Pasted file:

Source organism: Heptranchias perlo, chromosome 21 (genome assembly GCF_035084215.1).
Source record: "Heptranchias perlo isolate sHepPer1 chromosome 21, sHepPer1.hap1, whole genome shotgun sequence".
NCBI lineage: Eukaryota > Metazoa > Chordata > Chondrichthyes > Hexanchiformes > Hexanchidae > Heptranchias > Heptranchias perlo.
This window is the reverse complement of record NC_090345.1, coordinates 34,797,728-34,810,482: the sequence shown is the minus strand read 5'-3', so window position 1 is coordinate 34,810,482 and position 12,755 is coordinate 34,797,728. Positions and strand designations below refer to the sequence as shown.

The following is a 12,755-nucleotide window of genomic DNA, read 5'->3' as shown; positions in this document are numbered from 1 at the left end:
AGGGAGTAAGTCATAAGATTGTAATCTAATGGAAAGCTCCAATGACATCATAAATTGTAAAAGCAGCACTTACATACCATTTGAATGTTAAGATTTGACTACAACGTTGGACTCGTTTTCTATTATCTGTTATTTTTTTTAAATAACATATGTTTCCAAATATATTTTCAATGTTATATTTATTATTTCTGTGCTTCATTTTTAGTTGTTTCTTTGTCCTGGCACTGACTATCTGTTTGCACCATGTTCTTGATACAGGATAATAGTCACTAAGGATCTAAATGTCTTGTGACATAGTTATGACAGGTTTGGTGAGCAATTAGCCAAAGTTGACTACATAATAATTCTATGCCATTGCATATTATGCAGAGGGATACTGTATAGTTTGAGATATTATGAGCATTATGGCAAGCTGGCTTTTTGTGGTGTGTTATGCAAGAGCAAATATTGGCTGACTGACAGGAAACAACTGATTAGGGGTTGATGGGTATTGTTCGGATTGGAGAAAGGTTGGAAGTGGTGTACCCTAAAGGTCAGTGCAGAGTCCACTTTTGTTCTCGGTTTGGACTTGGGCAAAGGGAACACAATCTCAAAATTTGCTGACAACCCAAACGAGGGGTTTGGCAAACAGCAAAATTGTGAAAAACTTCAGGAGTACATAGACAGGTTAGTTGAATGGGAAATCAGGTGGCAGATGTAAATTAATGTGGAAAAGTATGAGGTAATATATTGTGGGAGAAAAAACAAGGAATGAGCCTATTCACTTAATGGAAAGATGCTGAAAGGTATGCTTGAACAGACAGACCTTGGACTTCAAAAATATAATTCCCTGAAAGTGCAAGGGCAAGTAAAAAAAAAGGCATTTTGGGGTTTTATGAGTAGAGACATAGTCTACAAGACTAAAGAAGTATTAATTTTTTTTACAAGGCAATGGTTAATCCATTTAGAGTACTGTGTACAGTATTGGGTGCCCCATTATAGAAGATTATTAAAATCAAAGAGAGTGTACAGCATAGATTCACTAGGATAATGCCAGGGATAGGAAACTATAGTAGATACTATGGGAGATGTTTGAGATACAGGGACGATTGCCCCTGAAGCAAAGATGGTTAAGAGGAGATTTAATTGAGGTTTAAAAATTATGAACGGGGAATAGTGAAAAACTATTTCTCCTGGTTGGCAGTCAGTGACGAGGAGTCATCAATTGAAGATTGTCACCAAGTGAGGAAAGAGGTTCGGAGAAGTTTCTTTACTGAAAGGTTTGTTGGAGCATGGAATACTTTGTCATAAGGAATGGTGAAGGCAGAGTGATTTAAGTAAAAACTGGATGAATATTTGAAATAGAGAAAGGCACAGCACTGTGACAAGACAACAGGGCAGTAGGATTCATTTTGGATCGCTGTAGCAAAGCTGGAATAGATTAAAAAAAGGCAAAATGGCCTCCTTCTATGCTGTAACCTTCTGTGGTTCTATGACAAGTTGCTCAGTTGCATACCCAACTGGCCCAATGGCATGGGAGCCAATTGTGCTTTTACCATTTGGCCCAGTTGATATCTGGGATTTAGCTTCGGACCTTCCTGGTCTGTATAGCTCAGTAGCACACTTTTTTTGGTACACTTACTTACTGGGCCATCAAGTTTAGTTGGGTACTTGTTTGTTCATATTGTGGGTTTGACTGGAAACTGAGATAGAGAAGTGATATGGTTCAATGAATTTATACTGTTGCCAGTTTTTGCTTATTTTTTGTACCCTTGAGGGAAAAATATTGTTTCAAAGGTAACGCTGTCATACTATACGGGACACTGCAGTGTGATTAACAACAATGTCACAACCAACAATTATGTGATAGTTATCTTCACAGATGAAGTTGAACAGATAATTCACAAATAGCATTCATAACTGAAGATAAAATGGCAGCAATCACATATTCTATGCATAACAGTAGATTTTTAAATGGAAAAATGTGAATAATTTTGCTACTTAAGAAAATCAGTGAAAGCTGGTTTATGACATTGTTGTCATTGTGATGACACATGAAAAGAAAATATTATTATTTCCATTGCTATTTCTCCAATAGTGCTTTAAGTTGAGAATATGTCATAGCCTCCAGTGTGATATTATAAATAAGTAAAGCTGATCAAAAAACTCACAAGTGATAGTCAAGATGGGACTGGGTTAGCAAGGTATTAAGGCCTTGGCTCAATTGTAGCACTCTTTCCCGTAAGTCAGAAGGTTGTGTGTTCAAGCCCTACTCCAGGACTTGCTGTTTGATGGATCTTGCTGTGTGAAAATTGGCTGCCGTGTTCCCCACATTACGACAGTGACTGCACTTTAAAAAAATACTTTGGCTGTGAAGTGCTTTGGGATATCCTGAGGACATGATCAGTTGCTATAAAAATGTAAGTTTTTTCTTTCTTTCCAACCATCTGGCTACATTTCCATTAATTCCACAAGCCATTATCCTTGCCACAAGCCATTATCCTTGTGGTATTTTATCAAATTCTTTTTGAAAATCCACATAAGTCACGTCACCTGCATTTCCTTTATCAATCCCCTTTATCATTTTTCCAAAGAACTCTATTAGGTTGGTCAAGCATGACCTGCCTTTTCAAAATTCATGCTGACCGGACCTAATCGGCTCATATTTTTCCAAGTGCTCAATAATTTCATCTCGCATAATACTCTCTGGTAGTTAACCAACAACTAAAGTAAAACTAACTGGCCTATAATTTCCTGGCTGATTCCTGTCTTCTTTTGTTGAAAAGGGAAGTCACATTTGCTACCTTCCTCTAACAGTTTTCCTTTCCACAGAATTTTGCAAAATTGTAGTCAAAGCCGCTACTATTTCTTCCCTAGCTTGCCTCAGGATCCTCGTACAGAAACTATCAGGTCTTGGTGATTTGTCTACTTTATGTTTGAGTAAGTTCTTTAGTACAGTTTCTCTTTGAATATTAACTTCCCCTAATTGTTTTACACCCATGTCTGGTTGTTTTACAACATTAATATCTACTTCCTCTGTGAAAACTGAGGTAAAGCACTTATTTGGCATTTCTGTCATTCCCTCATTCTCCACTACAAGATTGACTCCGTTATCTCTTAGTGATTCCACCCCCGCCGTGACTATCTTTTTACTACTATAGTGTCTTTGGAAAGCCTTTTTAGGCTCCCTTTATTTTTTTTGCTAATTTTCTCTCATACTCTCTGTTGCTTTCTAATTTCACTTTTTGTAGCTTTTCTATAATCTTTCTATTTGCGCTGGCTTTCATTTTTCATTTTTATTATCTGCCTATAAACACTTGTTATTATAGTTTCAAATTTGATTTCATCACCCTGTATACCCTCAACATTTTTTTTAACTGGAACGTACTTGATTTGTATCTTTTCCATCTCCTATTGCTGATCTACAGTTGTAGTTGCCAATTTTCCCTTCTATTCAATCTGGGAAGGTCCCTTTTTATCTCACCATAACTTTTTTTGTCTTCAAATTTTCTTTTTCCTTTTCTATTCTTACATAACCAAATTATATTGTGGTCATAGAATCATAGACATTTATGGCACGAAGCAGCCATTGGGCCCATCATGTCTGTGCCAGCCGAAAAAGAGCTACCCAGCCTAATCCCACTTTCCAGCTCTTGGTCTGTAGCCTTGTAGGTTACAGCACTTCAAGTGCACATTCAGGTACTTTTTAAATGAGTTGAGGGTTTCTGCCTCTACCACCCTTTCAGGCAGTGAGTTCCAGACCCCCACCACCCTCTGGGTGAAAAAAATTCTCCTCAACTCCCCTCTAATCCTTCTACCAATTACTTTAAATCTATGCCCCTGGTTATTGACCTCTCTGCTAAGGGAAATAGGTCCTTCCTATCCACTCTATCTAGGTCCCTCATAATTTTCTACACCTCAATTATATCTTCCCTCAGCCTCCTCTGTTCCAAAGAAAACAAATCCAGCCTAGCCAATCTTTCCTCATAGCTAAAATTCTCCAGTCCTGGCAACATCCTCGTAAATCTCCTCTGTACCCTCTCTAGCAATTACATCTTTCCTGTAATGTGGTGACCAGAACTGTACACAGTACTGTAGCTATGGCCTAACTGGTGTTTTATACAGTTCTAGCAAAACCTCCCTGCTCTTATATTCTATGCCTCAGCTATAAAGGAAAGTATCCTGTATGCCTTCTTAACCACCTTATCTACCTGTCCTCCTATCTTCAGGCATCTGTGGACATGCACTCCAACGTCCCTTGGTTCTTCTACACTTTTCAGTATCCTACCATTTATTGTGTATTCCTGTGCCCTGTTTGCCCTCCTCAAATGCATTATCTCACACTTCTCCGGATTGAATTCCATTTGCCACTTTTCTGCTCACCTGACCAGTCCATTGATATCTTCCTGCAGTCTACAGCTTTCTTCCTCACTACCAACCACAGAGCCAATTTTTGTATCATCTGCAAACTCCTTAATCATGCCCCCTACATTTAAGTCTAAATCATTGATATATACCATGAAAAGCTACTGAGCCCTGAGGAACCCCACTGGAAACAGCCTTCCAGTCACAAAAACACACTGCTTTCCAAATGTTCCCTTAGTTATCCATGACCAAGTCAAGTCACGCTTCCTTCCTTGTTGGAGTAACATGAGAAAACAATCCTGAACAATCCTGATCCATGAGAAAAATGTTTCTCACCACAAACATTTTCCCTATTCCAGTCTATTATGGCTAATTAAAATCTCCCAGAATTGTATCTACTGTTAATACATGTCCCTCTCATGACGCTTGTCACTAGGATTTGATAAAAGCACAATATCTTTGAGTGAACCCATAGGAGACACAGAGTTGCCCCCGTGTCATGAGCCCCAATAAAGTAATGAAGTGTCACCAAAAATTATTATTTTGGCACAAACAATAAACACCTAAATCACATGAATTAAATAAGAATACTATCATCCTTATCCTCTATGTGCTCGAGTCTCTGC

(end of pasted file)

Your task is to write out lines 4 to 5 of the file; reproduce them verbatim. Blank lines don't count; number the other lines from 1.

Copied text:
This window is the reverse complement of record NC_090345.1, coordinates 34,797,728-34,810,482: the sequence shown is the minus strand read 5'-3', so window position 1 is coordinate 34,810,482 and position 12,755 is coordinate 34,797,728. Positions and strand designations below refer to the sequence as shown.

The following is a 12,755-nucleotide window of genomic DNA, read 5'->3' as shown; positions in this document are numbered from 1 at the left end: